Rebellion provokes God and vexes His Spirit (Num 16:30; Isa. 63:10).  It is exhibited in unbelief (Ps. 106:24-25); in rejecting God’s rule (1 Sam. 8:7); in despising His law and His counsels (Neh. 9:26; Ps. 107:11); in distrusting His power (Ezek. 17:15); in murmuring against Him (Num. 20:3, 10); in refusing to listen to His word (Zec. 7:11); in rejection of God’s appointed rulers (Josh. 1:18); and in departing from the pattern and forms of worship that God has instituted (Ex. 32:8-9).  The rebel follows after his own thoughts, rather than God’s word (Isa. 65:2).  Scripture associates rebellion with stubbornness (Deut. 31:27), injustice and corruption (Isa. 1:23), and contempt for God (Ps. 107:11).

Scripture is also graphic in describing the consequences of rebellion. God says,

  • “I will set my face against you” (Lev. 26:17).
  • “Ye shall be devoured by the sword” (Isa. 1:20).
  • “I will pour out my fury upon them” (Ezek. 20:8).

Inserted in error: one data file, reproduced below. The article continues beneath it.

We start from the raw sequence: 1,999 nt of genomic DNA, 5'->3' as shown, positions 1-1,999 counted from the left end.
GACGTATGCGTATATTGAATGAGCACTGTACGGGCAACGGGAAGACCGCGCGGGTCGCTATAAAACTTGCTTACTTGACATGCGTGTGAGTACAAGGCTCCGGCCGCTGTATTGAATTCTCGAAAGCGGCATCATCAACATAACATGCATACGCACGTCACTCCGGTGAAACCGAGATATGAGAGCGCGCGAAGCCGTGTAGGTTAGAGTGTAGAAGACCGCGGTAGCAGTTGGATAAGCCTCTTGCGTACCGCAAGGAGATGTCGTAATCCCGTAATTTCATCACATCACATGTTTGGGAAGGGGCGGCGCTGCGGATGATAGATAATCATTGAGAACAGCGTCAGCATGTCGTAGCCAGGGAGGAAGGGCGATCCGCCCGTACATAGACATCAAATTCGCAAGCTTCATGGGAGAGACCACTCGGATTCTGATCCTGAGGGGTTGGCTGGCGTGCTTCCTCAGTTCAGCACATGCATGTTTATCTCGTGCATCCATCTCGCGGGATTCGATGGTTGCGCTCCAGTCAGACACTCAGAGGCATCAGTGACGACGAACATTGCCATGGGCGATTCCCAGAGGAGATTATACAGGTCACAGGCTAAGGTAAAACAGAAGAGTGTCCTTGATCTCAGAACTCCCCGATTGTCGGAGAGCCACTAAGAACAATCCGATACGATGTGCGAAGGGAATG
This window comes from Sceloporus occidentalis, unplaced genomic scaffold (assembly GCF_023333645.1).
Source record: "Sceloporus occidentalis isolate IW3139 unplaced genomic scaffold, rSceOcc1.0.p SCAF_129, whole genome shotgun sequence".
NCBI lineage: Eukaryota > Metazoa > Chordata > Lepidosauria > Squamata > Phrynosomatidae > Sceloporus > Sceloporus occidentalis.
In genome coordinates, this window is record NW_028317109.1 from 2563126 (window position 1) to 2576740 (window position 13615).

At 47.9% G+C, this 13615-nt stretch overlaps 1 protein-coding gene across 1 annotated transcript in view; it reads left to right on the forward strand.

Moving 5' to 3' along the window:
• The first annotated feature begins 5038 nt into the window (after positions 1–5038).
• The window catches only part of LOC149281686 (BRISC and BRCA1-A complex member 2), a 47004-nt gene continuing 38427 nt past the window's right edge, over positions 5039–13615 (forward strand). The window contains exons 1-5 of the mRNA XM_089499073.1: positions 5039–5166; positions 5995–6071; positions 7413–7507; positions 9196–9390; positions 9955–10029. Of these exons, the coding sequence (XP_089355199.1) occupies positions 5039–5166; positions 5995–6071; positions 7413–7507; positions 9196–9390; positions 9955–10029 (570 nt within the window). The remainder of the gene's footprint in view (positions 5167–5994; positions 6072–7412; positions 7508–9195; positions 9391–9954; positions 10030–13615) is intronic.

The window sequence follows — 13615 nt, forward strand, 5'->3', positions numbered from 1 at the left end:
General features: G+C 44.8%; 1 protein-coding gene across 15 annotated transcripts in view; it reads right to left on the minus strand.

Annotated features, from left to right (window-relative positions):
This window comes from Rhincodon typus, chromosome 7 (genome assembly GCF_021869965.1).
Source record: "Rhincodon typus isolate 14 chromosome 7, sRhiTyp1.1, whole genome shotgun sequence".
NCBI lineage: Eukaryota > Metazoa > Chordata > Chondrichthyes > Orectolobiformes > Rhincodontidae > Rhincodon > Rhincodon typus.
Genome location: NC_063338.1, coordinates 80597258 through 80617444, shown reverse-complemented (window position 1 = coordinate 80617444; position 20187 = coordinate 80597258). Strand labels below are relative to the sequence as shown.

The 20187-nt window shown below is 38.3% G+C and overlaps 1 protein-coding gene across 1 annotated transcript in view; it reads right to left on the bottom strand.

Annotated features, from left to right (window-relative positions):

• “I will cast thee from off the face of the earth” (Jer. 28:16).
  • “[God] was turned to be their enemy, and He fought against them” (Isa. 63:10).

Clearly, God doesn’t approve of rebellion.

Routine versus Ritual

There is a further connection between run-of-the-mill rebellion and divination or witchcraft.  The true rebel, like the diviner, is interested in power, but he self-willed and hostile to any sort of imposed discipline.  He rejects custom, tradition, and the routines of work and self-government.  He hates schedules.  He wants to do his own thing on his own terms.

The diviner or witch has the same mindset.   Magic by its nature is at odds with the familiar, the rational, and the routine.  The witch deliberately separates himself from reality as others perceive it.   “The sociological premise of sorcery is radical atomism.  The sorcerer is cut off from all social institutions, all sense of history, all sense that one thing is any more important than another—except for the quest for power” (North, 154).